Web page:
It is fascinating that so much of what we know about our history and the creatures that lived before us, come from objects as simple as this. They also provide a valuable lesson for kids about the dedication required and importance of Palaeontology. Other treasured finds include real dinosaur teeth and even a 2.4 metre Patagotitan femur to behold.
Of course, the real heroes of Dinosaurs of Patagonia are the numerous different dinosaur skeletons that rise tremendously from their stands.
Walking amongst these magnificent creatures is breathtaking and you can’t help but wonder what life may have been like when they once freely roamed our Earth. Although this is not a big exhibit, the dinosaurs featured within it all leave a lasting impact.
From the smallest one ever discovered (Manidens Condorensis) that sits sweetly within a glass case, to the Titanosaur Patagotitan, so large that we could all stand metres beneath the belly of its skeleton.
What the kids thought of Dinosaurs of Patagonia
Whether you have a hardcore dinosaur fan in the mix or not, this is one exhibition that can’t help but capture the attention of your family, regardless of their ages. I had two children (aged 11 years and 8 years) with me when I attended the exhibition. One is a typical lover of all things prehistoric, the other less so.
Whilst my 11 year old daughter was suitably impressed by the huge size of Titanosaur’s skeleton, it was the smallest dinosaur displays she was most drawn to. She particularly liked how the world’s smallest dinosaur, Manidens condorensis, reminded her of the infamously fearsome Tyrannosauras Rex – but on a much smaller and “cuter” scale.
She also found the information boards with details about fossils and how the Palaeontologists discovered and dated them fascinating too.
My 8 year old son, a dinosaur fan before entering the exhibit’s doors, loved the entire thing. His favourite part was standing beneath the giant skeleton of Titanosaur, comparing his legs, feet, and head size to him while wondering whether or not he would have been able to outrun the dinosaur if he was actually alive (the answer we agreed was a definite NO!).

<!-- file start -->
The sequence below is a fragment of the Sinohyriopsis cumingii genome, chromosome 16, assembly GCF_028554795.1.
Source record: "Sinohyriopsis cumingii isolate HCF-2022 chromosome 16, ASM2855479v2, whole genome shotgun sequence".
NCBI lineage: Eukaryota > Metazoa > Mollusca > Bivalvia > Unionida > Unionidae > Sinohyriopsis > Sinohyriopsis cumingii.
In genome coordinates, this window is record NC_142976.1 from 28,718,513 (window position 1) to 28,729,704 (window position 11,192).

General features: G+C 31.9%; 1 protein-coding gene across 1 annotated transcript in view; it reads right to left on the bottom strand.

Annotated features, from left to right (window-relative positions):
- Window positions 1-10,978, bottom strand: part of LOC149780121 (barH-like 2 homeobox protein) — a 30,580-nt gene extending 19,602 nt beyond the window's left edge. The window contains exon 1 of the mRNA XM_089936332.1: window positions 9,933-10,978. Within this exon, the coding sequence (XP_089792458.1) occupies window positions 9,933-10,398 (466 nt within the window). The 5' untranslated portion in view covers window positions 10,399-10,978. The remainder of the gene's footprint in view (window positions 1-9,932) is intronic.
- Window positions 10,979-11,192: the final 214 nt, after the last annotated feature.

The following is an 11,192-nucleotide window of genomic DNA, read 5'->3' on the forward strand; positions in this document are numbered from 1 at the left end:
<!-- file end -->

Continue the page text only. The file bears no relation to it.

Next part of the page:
He was drawn to things like the real dinosaur teeth and the skeleton of a dinosaur head that he tried to pretend was eating him.
While there, a young boy of about five ran from one dinosaur skeleton to another, screaming in delight. His mum informed us that he was an avid dinosaur lover and obviously in his absolute element here. This exhibition is a wonderful introduction to children of this age of the immense scale and reality of dinosaurs.
Who can go to see Dinosaurs of Patagonia?
The Dinosaurs of Patagonia exhibition is recommended for all ages by the museum, and we would agree with this. It may have some rather large creatures, but the exhibition itself is not too big and, being quite spaced out, it is easy for younger people to navigate.
Any young (or old) dinosaur enthusiast will love the displays, and it is a fantastic exhibition for school-aged children who are learning about fossils and dinosaurs to visit. There is no better way to truly understand the scale of these dinosaurs and the incredible skill involved in their discovery than to walk beneath them and see the fossilised rocks in person.
Don’t miss your chance to see this once-in-a-lifetime exhibition 230 million years in the making, only at Queensland Museum!
Where: Queensland Museum, Cnr Melbourne Street and Grey Street, South Brisbane
Contact: 3153 3000
Dates: 17th March – 2nd October, 2023
Recommended Age: Recommended for all ages
Cost: Adult $26 | Concession $23 | Family (2 Adults + 2 Kids) $72
Website and Bookings: Queensland Museum – Dinosaurs of Patagonia